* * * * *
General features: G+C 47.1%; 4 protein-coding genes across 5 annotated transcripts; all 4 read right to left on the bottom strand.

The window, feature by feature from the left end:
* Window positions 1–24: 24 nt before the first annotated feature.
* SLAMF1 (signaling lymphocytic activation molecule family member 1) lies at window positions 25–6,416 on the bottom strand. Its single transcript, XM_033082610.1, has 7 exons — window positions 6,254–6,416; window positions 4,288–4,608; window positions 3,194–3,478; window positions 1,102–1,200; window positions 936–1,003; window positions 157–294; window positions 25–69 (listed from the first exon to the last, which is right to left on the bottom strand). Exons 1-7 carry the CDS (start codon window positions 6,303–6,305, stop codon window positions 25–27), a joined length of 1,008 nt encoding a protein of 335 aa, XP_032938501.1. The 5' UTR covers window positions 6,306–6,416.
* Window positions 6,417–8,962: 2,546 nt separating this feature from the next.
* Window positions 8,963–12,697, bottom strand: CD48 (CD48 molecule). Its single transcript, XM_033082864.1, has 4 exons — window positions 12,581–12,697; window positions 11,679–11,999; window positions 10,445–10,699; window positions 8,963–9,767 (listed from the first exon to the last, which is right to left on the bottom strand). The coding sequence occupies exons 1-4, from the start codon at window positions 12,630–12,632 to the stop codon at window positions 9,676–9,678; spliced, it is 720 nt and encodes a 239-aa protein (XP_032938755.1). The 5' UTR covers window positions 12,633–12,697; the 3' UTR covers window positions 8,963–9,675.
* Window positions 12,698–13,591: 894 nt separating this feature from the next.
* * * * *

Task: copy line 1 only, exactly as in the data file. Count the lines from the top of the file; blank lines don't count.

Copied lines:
General features: G+C 47.1%; 4 protein-coding genes across 5 annotated transcripts; all 4 read right to left on the bottom strand.